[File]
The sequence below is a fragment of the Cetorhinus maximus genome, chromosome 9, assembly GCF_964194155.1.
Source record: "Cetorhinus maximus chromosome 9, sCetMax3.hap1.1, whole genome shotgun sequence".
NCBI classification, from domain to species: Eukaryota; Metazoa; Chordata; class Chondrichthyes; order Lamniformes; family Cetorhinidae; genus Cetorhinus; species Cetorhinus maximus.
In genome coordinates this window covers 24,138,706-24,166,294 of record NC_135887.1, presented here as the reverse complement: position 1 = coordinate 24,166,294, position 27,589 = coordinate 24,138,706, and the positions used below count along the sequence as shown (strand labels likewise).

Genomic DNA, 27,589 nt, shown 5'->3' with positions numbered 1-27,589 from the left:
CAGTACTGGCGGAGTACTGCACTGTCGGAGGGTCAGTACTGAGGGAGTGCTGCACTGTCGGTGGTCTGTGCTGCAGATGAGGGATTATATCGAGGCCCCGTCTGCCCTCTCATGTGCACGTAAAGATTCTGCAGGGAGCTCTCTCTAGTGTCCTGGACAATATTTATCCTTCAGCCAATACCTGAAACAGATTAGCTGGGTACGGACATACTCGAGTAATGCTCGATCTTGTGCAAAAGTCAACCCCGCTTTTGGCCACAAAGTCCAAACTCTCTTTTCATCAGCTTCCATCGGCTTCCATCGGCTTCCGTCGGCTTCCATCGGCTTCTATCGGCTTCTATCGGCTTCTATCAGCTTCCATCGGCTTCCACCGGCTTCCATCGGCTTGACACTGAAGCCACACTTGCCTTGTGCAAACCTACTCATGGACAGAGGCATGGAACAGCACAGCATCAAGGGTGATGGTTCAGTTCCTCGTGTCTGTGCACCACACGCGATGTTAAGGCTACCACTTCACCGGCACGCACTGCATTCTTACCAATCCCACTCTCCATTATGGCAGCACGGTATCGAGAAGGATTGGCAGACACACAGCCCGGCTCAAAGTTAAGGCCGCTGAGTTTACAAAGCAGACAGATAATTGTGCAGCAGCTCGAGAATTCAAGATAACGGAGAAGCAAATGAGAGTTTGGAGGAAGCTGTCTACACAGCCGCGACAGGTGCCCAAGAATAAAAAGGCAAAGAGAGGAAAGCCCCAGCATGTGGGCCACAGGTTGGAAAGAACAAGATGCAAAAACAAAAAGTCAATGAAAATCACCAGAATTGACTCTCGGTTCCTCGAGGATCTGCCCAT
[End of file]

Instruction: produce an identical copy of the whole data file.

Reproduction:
The sequence below is a fragment of the Cetorhinus maximus genome, chromosome 9, assembly GCF_964194155.1.
Source record: "Cetorhinus maximus chromosome 9, sCetMax3.hap1.1, whole genome shotgun sequence".
NCBI classification, from domain to species: Eukaryota; Metazoa; Chordata; class Chondrichthyes; order Lamniformes; family Cetorhinidae; genus Cetorhinus; species Cetorhinus maximus.
In genome coordinates this window covers 24,138,706-24,166,294 of record NC_135887.1, presented here as the reverse complement: position 1 = coordinate 24,166,294, position 27,589 = coordinate 24,138,706, and the positions used below count along the sequence as shown (strand labels likewise).

Genomic DNA, 27,589 nt, shown 5'->3' with positions numbered 1-27,589 from the left:
CAGTACTGGCGGAGTACTGCACTGTCGGAGGGTCAGTACTGAGGGAGTGCTGCACTGTCGGTGGTCTGTGCTGCAGATGAGGGATTATATCGAGGCCCCGTCTGCCCTCTCATGTGCACGTAAAGATTCTGCAGGGAGCTCTCTCTAGTGTCCTGGACAATATTTATCCTTCAGCCAATACCTGAAACAGATTAGCTGGGTACGGACATACTCGAGTAATGCTCGATCTTGTGCAAAAGTCAACCCCGCTTTTGGCCACAAAGTCCAAACTCTCTTTTCATCAGCTTCCATCGGCTTCCATCGGCTTCCGTCGGCTTCCATCGGCTTCTATCGGCTTCTATCGGCTTCTATCAGCTTCCATCGGCTTCCACCGGCTTCCATCGGCTTGACACTGAAGCCACACTTGCCTTGTGCAAACCTACTCATGGACAGAGGCATGGAACAGCACAGCATCAAGGGTGATGGTTCAGTTCCTCGTGTCTGTGCACCACACGCGATGTTAAGGCTACCACTTCACCGGCACGCACTGCATTCTTACCAATCCCACTCTCCATTATGGCAGCACGGTATCGAGAAGGATTGGCAGACACACAGCCCGGCTCAAAGTTAAGGCCGCTGAGTTTACAAAGCAGACAGATAATTGTGCAGCAGCTCGAGAATTCAAGATAACGGAGAAGCAAATGAGAGTTTGGAGGAAGCTGTCTACACAGCCGCGACAGGTGCCCAAGAATAAAAAGGCAAAGAGAGGAAAGCCCCAGCATGTGGGCCACAGGTTGGAAAGAACAAGATGCAAAAACAAAAAGTCAATGAAAATCACCAGAATTGACTCTCGGTTCCTCGAGGATCTGCCCAT